Painting – How to Do a Plastic Finish Subtractive Method

    Published: 06-16-2009
    Views: 34,059
    Professional painter Donnalynne Lefever discusses faux painting and demonstrates how to do a plastic finish subtractive method.

    Donnalynne Lefever

    Donnalynne Lefever is the owner of Lefever Designs and has been in business now for more than 10 years in which she creates faux finishes, murals, tromp l'oiel and artwork of any kind in homes and businesses on walls, floors, ceilings, furniture,etc. mostly in the Metropolitan Washington DC area. She graduated college with a theater degree at the University of Maryland and moved to NYC shortly afterwards to make costumes for Broadway. Upon returning home to Northern Virginia, she met a designer who introduced her to her current field and has been painting ever since. Starting in 1990 she worked with that designer for 3 years, then with a business specializing in faux finishes, murals and tromp l'oiel for an additional 3 years before branching out into her own business. She's taken faux finish classes in the materials she currently works with and numerous art classes as well. One of her favorite materials to work with is leafing; gold, silver or copper. This year, summer 2007, one of her clients/designer had her home featured in the magazine, Washington Spaces, in which a few of the rooms Donnalynne worked on are photographed. She mostly works with designers and by word of mouth which keeps her quite busy. When not creating for others, she creates her own artwork on canvas, clay or other various things. She belongs to the local art organizations of Del Ray Artisans in Alexandria, Virginia and Springfield Art Guild in Virginia in which she is currently co-president.

    Hi, my name is Donnalynne Lefever and now, we are ready to move on to a totally different kind of finish. This is a plastic finish. We are going to do a subtractive method and that basically means the glaze goes on first then we put the plastic on and remove it. So, we are going to start with a different color this time. We are going to do mildew green and the first one I want to start with is Saran wrap. It is actually cool to do. So, what you do is you just put your glaze on, you cover your surface. I don't think it really matters. It doesn't have to be on perfect. It can be -- do watch how thick or thin or like if you do it really, really thick versus something thin it will work differently.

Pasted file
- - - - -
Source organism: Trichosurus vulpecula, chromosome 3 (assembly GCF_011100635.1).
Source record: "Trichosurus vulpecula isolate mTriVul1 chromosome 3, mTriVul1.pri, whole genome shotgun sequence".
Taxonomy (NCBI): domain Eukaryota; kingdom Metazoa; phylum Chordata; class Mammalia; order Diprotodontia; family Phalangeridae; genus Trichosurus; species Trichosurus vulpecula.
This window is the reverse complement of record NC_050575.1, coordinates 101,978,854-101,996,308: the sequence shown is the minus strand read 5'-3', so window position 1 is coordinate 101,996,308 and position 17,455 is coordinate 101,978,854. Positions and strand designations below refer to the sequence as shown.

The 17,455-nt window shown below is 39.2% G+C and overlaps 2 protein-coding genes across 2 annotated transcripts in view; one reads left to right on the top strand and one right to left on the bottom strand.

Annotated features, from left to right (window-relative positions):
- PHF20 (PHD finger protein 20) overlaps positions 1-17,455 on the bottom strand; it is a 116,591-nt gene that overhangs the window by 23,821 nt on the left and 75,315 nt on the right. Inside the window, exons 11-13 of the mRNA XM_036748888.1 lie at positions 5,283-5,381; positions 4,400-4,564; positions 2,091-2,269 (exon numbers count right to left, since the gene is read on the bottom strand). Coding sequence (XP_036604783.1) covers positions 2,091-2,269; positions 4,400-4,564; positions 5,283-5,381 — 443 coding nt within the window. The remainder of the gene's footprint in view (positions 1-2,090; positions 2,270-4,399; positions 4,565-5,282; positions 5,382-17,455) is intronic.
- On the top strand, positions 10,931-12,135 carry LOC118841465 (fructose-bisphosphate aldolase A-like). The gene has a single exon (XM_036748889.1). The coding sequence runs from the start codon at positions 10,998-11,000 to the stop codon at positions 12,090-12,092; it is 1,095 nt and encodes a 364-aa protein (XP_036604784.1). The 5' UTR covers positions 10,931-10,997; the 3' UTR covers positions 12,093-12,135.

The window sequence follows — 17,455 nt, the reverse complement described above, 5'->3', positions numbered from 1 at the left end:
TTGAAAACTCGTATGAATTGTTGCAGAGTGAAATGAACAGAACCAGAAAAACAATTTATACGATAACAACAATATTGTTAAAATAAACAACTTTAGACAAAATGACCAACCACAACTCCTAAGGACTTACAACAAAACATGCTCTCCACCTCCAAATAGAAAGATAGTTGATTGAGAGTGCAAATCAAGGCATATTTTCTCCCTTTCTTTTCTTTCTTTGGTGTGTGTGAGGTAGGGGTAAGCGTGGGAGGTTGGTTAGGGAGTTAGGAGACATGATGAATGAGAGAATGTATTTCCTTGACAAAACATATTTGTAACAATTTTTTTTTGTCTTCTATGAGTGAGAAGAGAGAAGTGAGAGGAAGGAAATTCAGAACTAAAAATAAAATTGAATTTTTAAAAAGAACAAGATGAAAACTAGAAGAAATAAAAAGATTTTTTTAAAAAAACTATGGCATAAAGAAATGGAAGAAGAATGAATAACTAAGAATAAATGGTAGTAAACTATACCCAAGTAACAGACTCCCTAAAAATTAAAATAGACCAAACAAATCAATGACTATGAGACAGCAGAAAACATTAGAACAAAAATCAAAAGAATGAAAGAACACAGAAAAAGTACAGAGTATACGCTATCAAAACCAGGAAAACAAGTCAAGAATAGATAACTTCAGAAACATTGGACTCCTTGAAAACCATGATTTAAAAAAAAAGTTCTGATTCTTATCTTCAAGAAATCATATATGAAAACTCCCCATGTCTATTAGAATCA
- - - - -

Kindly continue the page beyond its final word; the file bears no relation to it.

What we want to do is see if when you put it on, even when you are doing it on the wall, this can easily be the case. You can -- let's say you get your glaze on, you put your plastic on and you remove too much. Well, then start over. Just put some more glaze on and do it again. What you want to do is pull off a controllable piece of plastic Saran wrap because otherwise it gets too unruly and then you are going to actually just put it down on the surface. What you are going to do is smoosh it up a little bit, smooth it out and if I take this often it's all gone, no, it's not. You can see how you get a more of an organicy kind of look to it.

    Now, let's try again. You can't use the plastic over and over again. At least not for this technique because it is especially with Saran wrapping because it clings to itself which is what is it supposed to do. But anyway, you try -- you go, do your one section then go on in again. You don't - actually, I should not even do this. Don't make it look perfect. Putting straight lines down when you go from one section to the next section and next section on the wall can create sometimes lines and then let us know it look so great. So, you want to try to make it look, what I call inconsistently consistent.